Last year, the Stone & Wood brewers had a play with the red ale, Jasper, that probably gets the least attention of all beer in their core range from drinkers. Back then, the brewers – inspired fires in the local cane fields – gathered some local paperbark and set about smoking some malt, then added some traditional German smoked malt and worked it into the original Jasper recipe to which it added a "distinct smoldering character".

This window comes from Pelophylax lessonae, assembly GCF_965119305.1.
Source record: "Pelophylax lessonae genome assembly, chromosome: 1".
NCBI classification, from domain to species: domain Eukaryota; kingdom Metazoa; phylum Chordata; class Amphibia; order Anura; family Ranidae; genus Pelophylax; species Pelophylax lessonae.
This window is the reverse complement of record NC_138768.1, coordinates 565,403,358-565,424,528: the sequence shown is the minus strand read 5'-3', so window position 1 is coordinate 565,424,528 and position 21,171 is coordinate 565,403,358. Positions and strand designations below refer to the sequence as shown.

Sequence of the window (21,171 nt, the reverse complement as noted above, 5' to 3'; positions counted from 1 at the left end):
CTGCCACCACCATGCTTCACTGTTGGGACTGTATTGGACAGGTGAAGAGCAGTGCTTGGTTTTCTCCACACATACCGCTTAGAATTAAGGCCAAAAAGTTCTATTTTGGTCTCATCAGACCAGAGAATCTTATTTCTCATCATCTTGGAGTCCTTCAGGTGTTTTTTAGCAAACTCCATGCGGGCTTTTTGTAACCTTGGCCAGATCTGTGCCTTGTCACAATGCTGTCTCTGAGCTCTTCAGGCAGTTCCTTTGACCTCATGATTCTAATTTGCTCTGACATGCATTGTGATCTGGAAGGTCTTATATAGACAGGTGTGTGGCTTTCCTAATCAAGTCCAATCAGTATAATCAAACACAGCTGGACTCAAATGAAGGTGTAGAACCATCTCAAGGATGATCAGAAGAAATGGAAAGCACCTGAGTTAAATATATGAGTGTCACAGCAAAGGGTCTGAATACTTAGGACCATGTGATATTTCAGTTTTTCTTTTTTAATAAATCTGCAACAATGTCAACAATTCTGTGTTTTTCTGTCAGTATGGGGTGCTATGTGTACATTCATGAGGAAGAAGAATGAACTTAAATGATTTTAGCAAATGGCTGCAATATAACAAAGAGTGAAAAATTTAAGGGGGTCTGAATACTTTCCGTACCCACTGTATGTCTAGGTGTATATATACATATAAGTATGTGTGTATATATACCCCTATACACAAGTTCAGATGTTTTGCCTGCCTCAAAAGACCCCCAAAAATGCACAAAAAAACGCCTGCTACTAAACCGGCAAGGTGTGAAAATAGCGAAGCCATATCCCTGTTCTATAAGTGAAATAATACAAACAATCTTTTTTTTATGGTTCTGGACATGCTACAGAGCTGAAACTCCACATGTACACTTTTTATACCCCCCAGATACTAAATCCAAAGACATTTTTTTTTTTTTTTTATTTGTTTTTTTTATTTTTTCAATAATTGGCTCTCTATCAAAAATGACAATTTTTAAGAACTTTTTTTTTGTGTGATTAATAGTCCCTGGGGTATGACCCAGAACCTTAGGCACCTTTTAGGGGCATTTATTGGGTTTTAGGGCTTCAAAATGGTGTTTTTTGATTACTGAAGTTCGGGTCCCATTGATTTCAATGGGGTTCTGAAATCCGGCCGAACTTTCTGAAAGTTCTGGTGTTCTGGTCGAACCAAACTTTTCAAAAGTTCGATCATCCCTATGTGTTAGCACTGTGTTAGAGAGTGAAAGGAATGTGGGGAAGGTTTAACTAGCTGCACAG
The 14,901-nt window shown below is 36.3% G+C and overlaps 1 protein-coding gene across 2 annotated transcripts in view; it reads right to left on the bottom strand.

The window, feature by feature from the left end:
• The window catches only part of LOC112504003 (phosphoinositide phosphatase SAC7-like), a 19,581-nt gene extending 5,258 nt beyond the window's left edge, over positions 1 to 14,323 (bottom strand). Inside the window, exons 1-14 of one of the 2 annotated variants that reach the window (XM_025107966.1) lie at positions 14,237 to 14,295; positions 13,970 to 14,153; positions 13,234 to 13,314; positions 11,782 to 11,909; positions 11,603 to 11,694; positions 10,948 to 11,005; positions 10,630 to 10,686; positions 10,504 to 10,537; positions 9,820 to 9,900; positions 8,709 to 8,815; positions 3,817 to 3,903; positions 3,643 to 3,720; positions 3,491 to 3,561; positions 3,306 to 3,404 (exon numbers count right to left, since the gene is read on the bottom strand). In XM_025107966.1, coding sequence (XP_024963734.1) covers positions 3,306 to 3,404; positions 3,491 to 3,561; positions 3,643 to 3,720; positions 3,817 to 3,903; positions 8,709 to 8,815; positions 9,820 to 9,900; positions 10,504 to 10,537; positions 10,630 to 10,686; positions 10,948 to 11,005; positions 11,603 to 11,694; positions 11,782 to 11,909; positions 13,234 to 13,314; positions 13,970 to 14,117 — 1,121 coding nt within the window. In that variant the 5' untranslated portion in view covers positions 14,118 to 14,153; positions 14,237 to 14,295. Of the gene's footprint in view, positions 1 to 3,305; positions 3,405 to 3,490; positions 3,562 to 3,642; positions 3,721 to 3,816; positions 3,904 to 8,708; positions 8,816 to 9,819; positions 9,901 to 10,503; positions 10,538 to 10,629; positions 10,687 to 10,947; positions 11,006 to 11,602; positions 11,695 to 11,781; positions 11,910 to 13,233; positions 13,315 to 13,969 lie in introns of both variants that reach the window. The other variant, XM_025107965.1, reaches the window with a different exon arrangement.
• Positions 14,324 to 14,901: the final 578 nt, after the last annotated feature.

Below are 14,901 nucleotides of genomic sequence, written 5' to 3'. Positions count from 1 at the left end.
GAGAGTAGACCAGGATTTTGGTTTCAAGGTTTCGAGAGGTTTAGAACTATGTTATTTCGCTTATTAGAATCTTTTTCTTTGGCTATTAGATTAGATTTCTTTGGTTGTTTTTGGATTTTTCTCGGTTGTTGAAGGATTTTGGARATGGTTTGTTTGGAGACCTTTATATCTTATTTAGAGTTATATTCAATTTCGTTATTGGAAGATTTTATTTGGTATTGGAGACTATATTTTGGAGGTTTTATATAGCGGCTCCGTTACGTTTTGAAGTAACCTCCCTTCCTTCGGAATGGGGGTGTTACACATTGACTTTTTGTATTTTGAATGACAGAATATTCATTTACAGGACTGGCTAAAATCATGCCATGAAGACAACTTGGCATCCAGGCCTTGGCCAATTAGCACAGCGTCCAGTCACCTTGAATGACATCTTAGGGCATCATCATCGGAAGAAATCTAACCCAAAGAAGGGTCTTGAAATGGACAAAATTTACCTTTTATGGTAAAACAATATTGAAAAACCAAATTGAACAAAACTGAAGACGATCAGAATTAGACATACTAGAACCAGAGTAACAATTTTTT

This time around, the reworking has a similarly poetic inspiration, namely the smell of burning wood lingering on "your favourite flannelette shirt" after an evening under the stars. What that translates to is a serious upping of the smoked malt with half of the grain used for the beer coming beechwood smoked. They tell us the outcome is a beer to which a "rich and thick, smoky character" has been added to the underlying beer. And, while we're yet to taste it, past experience of beechwood smoked malt suggests said smoke could well have a touch of bacon about it too.